Chosen by Jo
A disillusioned woman in her 70s writes on the back of envelopes about her life, dedicating her story to all the women who have had enough.
⫸ “Anakana Schofield was quoted as saying literature does not exist only to provide pleasure. It should also ‘challenge and perturb us.’
“Both sentiments would be accurate of how the Free-Rangers felt about this novel. We all admitted to struggling through the initial pages, wondering where the repetitive, distracted and sometimes vague mental wanderings were going. But at some point things clicked into place and the challenge of reading Bina became more a pleasure.
“Bina is a character who featured in Schofield’s debut Malarkey as an old woman attacking a plane with a hammer during a protest. She had such presence Schofield decided to give her her own platform.
My name is Bina and I’m a very busy woman. That’s Bye-na, not Beena. I don’t know who Beena is but I expect she’s having a happy life. I don’t know who you are, or the state of your life. But if you’ve come all this way here to listen to me, your life will undoubtedly get worse. I’m here to warn you …”
“As she scribbles poetic warnings on the back of till receipts and used envelopes, Bina tackles big topics such as grief, frustration, anger, friendship and womanhood. It will take time to work everything out, though. Who exactly is Eddie; why are activists picketing outside her home; why is her back yard full of medical waste; why are the police investigating her over the death of her best friend Philomena.”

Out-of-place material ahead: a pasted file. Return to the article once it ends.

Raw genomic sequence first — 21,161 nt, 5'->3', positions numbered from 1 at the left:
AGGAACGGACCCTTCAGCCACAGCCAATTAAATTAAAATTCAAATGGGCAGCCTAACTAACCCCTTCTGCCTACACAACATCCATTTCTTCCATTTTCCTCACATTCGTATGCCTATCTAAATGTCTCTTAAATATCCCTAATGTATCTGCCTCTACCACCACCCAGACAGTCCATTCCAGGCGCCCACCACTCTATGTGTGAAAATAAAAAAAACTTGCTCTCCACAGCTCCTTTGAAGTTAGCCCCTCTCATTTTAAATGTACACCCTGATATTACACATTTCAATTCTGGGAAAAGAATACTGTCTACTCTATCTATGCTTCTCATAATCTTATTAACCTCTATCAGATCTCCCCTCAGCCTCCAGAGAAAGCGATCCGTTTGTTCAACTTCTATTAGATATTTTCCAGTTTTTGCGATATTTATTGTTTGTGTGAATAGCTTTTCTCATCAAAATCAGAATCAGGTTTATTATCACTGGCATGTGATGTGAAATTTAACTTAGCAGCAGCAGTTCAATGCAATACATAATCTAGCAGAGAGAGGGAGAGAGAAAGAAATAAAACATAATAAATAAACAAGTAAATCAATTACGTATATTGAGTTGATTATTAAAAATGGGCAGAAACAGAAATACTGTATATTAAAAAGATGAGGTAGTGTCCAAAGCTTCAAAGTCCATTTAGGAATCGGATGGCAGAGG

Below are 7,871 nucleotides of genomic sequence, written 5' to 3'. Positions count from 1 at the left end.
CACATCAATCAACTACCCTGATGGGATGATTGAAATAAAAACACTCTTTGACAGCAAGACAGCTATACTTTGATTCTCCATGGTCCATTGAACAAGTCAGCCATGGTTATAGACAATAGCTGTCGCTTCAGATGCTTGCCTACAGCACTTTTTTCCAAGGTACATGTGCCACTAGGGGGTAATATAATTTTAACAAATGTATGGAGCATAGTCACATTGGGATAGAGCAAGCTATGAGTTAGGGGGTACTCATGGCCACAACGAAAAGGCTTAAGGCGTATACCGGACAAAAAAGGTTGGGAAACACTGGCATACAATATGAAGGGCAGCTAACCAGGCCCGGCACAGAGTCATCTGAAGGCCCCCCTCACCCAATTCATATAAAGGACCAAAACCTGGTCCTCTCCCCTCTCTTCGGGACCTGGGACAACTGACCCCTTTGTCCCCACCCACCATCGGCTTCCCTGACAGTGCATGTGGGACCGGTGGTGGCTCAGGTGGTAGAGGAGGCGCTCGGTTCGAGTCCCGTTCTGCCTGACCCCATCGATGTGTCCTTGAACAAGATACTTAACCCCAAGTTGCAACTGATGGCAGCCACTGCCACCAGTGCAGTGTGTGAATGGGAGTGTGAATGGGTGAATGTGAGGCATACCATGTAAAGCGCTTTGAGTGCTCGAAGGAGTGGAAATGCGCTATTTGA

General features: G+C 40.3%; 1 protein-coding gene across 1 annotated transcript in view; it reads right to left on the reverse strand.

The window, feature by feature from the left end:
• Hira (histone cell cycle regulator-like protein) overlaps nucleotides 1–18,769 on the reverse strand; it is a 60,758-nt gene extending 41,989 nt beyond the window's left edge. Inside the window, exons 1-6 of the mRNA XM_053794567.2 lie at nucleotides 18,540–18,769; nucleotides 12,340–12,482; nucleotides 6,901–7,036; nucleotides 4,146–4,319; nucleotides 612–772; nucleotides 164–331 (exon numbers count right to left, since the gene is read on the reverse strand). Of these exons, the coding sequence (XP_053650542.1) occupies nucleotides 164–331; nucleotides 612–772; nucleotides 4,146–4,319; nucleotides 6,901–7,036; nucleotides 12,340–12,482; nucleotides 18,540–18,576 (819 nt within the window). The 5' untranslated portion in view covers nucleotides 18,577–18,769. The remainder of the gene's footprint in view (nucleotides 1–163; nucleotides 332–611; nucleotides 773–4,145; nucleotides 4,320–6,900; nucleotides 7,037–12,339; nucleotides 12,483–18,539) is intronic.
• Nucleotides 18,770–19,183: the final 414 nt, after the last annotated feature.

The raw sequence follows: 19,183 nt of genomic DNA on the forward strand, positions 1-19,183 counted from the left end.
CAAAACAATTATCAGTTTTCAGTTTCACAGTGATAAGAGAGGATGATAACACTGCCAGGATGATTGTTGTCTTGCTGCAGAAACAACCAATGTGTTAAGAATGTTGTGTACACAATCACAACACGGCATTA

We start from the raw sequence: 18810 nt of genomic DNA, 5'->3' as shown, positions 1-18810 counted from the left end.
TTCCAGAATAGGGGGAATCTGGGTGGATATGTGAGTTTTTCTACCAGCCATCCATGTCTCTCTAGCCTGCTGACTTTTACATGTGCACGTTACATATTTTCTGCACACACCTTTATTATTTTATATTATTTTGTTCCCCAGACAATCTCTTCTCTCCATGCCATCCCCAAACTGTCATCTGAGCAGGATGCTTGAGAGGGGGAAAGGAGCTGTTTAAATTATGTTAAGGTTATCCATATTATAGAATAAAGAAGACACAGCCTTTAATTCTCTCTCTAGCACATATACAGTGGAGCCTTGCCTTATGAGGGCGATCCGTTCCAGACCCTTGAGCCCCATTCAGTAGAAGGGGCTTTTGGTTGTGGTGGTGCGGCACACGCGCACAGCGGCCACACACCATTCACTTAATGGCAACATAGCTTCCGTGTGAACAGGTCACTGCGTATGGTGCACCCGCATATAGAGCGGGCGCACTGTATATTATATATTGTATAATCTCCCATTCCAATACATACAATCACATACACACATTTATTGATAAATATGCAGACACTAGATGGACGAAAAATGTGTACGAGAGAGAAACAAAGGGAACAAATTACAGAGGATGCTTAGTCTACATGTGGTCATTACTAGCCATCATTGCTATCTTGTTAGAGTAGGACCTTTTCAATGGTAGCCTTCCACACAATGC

“You could say the novel is a kind of confessional for Bina, though she does admit: “if you write out everything you think they’ll think it’s everything you did, rather than everything you thought about doing.”
⫸ “Bina’s musings were frustrating. However, that confusion kept me guessing and therefore invested in the story. Plus there was a great sense of satisfaction once I’d worked out her meaning or connected the plot dots. After the final page there were still questions left unanswered, which can sometimes be disappointing, but it does also lead to further pondering which is always a sign to me that I’ve read something thought provoking and worthwhile.” – Jo
⫸ “Bina is a strong, outspoken woman who has lived life and taken action where she felt necessary. I liked her a lot. Though it took me a while to get to know her as her opinions and warnings are sometimes vague, and rambling. But she is a 74 year old woman so I’ll forgive her that. Bina is a quick book to read but attention to detail is required for maximum enjoyment. I would recommend it to those who enjoy something outside of the box.” – Rachel
⫸ “I initially struggled with Bina as I enjoy a more plot driven storyline. However, the structure of the novel was unique and intrigued me which gave me the motivation to press on. I appreciated the combination of wittiness and sadness, which helped build a more complete picture of Bina. I would recommend this novel for its thought-provoking qualities, but word of warning, you will be left pondering it for days after you have finished.” – Jodie